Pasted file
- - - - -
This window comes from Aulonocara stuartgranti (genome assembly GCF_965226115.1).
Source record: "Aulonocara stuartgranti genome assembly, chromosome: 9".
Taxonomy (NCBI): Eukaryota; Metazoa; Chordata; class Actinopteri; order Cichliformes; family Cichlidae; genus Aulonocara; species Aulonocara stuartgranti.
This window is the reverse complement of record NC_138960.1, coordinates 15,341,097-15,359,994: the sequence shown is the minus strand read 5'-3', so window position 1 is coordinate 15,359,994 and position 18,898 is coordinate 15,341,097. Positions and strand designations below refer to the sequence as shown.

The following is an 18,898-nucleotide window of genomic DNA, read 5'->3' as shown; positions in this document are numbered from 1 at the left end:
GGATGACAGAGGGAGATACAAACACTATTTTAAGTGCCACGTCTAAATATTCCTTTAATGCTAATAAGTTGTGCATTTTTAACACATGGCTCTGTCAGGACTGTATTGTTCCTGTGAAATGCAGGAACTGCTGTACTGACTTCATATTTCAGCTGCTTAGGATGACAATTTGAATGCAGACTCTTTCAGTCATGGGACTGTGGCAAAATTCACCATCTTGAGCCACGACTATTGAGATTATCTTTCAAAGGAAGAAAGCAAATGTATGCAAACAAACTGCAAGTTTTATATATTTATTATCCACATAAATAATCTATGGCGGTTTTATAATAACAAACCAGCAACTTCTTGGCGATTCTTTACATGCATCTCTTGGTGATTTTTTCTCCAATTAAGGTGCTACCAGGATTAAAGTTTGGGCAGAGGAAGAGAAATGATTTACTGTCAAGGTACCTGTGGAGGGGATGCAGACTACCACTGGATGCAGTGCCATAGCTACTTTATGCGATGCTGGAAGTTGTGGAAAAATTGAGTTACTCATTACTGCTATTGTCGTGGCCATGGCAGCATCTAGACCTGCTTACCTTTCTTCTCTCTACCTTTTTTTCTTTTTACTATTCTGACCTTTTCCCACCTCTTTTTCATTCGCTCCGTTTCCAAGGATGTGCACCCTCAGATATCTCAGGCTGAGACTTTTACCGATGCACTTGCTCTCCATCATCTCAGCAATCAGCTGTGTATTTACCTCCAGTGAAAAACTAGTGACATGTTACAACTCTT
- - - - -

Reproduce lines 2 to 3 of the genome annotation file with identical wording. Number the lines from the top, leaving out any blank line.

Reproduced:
Source record: "Aulonocara stuartgranti genome assembly, chromosome: 9".
Taxonomy (NCBI): Eukaryota; Metazoa; Chordata; class Actinopteri; order Cichliformes; family Cichlidae; genus Aulonocara; species Aulonocara stuartgranti.